By Latrishka Thomas
Media practitioners from all over the Caribbean recently completed a two-day workshop which took place in Antigua and Barbuda on Monday and Tuesday.
The workshop, which was held under the theme “Children in the face of disaster”, served as a refresher on the protocol for journalists who are reporting during a disaster or are investigating vulnerable members of the population, such as children.
One of the key presenters at the workshop, Co-Editor of Barbados Today, Julius Gittens, shared the importance of the event with the participants.
“Our job is to ensure that our populations are prepared to cope with a disaster. It could be a hurricane, it could be an earthquake, flood or other hazards. To stop those hazards from becoming disasters, we need to be prepared and we need to prepare ourselves first to be informed, to be educated about the science, whether it’s climate change or volcanoes or earthquakes or whatever hazards there are in our particular countries, we need to be prepared to communicate that calmly, dispassionately, soberly, intelligently to our audiences,” he said.
Gittens pointed out that “the media are a vital conduit of information” and said: “we have to be credible, reliable and comprehensive so we need our audiences to rely on us…so the whole purpose of this exercise to make sure that we are prepared.”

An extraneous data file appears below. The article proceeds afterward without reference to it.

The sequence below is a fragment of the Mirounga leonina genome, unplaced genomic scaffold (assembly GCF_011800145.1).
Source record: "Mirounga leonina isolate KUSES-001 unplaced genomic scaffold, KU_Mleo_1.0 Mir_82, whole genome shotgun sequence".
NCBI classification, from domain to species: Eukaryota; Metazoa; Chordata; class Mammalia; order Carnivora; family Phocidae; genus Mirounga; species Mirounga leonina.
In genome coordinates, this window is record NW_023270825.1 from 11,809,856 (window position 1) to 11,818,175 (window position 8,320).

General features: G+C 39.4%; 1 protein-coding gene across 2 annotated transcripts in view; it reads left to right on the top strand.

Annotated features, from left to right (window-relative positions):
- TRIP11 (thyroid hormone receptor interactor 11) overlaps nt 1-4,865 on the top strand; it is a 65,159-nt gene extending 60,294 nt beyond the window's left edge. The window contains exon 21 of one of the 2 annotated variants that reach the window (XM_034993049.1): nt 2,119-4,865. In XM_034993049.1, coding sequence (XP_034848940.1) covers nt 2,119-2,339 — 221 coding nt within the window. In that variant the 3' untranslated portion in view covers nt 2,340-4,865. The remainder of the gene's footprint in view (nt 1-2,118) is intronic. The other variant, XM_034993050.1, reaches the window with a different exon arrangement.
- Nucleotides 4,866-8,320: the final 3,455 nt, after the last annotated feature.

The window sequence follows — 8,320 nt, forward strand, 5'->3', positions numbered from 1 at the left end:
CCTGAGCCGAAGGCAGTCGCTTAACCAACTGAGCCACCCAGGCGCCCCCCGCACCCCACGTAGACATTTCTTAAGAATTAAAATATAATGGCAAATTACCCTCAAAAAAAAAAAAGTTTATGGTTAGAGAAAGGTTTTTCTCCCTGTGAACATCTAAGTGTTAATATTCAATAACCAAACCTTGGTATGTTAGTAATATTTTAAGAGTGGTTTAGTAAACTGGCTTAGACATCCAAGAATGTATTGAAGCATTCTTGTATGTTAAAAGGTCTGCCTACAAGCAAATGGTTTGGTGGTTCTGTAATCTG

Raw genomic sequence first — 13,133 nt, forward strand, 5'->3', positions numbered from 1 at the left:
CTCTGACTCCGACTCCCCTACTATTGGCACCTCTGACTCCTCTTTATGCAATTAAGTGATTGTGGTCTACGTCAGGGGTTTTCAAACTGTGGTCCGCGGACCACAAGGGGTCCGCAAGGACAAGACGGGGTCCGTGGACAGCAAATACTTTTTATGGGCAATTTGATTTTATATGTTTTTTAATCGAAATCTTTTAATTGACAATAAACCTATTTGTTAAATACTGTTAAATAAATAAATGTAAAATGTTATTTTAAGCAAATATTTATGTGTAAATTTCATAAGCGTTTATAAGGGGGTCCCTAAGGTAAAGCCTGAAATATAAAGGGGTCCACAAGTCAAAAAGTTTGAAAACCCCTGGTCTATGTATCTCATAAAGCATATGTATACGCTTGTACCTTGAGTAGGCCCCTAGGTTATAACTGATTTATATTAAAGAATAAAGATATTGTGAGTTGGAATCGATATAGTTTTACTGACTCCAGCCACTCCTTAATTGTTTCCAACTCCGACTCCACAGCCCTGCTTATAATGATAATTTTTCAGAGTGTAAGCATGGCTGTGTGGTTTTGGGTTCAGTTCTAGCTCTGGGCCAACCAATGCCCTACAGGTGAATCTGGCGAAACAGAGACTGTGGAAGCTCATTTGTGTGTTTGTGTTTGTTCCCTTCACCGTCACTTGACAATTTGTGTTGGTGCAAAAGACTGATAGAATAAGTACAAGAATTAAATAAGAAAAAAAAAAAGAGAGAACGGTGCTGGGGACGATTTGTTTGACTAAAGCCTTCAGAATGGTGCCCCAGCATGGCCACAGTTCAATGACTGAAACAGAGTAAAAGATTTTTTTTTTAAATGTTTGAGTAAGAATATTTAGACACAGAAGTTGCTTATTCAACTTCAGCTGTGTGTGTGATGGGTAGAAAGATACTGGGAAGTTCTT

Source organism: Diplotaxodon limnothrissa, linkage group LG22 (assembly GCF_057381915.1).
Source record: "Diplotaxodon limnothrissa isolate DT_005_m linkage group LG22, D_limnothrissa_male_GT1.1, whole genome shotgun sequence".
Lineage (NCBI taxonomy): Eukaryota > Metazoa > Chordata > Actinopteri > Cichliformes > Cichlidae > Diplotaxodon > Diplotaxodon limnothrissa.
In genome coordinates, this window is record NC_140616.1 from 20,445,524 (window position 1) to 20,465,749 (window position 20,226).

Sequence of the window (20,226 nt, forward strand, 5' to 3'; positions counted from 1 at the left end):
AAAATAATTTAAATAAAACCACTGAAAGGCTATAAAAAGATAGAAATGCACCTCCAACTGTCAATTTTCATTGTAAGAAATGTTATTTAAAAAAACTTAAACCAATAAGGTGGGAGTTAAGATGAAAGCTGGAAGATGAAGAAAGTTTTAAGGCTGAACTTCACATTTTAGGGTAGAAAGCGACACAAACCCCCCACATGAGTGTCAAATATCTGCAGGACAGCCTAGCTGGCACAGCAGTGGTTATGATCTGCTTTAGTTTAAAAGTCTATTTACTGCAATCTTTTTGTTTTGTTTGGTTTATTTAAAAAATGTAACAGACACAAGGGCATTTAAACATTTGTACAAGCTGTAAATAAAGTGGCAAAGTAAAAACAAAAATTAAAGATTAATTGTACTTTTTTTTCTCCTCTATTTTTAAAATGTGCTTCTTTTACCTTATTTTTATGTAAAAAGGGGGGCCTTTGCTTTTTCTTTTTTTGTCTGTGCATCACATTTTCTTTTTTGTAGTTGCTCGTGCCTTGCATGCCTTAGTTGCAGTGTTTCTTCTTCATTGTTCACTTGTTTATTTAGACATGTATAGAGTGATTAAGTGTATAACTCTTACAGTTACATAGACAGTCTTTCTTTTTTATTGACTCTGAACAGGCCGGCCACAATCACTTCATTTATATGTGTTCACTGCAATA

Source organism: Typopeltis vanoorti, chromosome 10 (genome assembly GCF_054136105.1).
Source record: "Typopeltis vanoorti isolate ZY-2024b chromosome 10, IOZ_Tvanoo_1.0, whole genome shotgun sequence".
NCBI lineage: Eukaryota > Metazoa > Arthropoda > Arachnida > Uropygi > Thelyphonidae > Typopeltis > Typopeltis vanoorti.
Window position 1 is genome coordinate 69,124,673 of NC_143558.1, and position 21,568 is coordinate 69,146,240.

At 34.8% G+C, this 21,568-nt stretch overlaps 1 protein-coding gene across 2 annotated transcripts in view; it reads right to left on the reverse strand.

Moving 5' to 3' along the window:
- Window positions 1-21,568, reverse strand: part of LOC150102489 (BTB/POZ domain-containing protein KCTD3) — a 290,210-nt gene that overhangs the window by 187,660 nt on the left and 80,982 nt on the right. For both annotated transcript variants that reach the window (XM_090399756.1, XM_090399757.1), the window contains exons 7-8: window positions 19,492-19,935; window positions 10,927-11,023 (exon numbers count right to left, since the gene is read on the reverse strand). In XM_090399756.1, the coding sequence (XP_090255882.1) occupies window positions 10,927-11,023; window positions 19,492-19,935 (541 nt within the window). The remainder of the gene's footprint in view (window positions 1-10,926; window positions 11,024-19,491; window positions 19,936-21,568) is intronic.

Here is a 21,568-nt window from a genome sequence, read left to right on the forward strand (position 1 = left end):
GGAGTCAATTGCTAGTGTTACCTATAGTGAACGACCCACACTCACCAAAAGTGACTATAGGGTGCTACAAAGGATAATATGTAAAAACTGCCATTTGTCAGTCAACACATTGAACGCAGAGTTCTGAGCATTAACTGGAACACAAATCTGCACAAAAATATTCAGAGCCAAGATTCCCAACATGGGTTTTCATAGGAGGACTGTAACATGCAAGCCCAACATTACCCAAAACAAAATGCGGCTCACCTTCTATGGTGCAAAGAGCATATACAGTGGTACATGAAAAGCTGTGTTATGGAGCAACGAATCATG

According to the veteran journalist, a protocol for disaster management must be established among all media houses even it requires a joining of forces.
“The first thing that journalists across the Caribbean and their media managers need to do is to have a plan. The plan might simply be at the level of a small station that plays music, but you might just want to join the national station if you don’t have a standby generator. You may need to do something as simple as that.
“Critical personnel that are going to be on the air, how are they going to be fed, watered cared for while the station itself becomes a hurricane shelter,” Gittens said.
Meanwhile, the Barbados Today co-editor urged media workers to avoid depending solely on international sources for weather information.
“I understand the attraction of a weather channel or a CNN or a meteorologist with nice fancy graphics telling a story of a hurricane but they are not going to be invested in the specificity of local information that your national weather outfit has,” he stated.
He also noted that as weather advisories are refreshed every six hours and intermediate advisories, every three hours, that “perhaps the media needs to do a better job of repeating that information more frequently as the system nears, so that people are very clear of where it is, not just regurgitating it but understanding the path, likely impacts, what are the most deeply affected areas, low lying areas.”
He added that that kind of specified information “you will never get from any other entity.”
Over 20 media professionals from Dominica, Barbados, St Vincent and the Grenadines, British Virgin Islands, Trinidad and Tobago, and Grenada attended the sessions which opened at the Jolly Beach Resort and culminated in a visit to Barbuda.
The workshop was conducted by the Association of Caribbean Media workers and UNICEF.